The $3.5 trillion budget reconciliation package, which the Senate began voting on Tuesday, includes more ambitious climate and clean energy provisions. An outline released by Senate Majority Leader Chuck Schumer, D-N.Y., includes clean energy tax credits. In a statement, Senate Finance Committee chairman Ron Wyden, D-Ore., said the Clean Energy for America Act would be the “linchpin” of the efforts. That bill would overhaul energy taxes to create a clean energy production tax credit worth 2.5 cents per kWh electricity produced and creates a 30% investment tax credit for grid improvements, among other provisions.

As part of the budget reconciliation package, the Senate also adopted a non-binding amendment 90-9 that would block renewable energy projects from purchasing materials produced in China, if they receive federal funds or subsidies. In another non-binding vote, the Senate unanimously rejected enacting the Green New Deal.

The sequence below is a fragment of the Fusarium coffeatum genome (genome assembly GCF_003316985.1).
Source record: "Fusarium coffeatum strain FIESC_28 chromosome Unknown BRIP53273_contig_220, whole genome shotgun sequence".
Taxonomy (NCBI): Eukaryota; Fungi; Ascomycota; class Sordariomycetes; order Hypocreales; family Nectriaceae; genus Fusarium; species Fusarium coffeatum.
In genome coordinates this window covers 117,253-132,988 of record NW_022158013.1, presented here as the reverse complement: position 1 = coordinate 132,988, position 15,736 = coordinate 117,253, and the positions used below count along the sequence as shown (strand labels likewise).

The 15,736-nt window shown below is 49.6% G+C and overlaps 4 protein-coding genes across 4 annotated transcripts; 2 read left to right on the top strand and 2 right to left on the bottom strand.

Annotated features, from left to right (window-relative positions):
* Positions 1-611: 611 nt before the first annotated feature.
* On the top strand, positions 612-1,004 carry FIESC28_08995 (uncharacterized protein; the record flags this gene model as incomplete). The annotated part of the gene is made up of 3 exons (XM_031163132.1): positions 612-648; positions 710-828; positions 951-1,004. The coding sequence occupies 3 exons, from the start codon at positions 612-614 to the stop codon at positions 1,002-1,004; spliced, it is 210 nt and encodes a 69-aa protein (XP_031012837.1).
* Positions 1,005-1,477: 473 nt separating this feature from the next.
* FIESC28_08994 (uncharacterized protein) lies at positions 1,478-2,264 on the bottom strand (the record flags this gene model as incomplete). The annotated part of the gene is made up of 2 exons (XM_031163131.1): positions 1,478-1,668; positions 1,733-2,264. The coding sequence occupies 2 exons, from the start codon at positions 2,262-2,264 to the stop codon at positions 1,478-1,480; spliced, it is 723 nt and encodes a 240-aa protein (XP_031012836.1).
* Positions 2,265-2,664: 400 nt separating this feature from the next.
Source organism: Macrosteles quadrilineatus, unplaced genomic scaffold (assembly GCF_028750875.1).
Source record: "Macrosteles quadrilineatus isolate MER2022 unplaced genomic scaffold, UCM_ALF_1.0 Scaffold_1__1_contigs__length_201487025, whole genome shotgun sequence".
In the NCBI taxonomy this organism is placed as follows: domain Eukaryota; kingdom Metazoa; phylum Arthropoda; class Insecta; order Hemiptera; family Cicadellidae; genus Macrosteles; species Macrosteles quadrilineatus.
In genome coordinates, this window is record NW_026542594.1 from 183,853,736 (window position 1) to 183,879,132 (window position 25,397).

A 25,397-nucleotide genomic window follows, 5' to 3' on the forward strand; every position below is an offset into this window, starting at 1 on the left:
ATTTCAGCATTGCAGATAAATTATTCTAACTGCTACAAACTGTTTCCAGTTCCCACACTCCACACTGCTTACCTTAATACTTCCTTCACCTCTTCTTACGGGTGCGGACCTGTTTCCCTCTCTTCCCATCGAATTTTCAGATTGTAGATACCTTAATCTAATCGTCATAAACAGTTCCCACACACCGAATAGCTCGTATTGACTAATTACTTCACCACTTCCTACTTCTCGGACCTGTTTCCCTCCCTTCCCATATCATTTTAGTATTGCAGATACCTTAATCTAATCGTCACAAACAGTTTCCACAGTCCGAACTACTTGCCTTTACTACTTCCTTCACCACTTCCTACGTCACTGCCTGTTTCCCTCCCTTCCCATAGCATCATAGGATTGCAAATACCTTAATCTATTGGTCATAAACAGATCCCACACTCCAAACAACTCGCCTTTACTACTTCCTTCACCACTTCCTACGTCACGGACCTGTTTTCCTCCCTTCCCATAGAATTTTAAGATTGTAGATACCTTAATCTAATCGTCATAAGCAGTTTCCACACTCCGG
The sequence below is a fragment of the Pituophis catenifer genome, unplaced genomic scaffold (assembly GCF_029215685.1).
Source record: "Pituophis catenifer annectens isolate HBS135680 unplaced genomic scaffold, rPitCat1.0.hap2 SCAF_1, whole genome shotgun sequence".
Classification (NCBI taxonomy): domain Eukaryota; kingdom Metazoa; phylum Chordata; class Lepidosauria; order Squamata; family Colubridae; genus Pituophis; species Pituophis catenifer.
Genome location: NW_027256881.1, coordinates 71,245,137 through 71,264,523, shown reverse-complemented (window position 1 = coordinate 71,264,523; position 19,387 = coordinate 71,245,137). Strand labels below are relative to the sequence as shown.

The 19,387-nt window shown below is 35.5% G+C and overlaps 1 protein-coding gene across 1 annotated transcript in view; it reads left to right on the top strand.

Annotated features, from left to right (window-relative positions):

The budget package gives the Energy and Natural Resources Committee $198 billion. That committee’s section includes a Clean Energy Payment Program, a form of a clean energy standard that would use fines and payments to incentivize utilities to adopt renewable energy. The Energy Committee language also includes additional weatherization rebates for consumers, financing for domestic manufacturing of clean energy materials and federal procurement of energy efficient materials.

In addition, the reconciliation package includes $67 billion for the Environment and Public Works Committee, including a Clean Energy Technology Accelerator to fund solar energy for low-income communities and other new technology. The committee’s section also includes environmental justice initiatives, federal investments in energy efficient buildings and materials and spending on clean vehicles.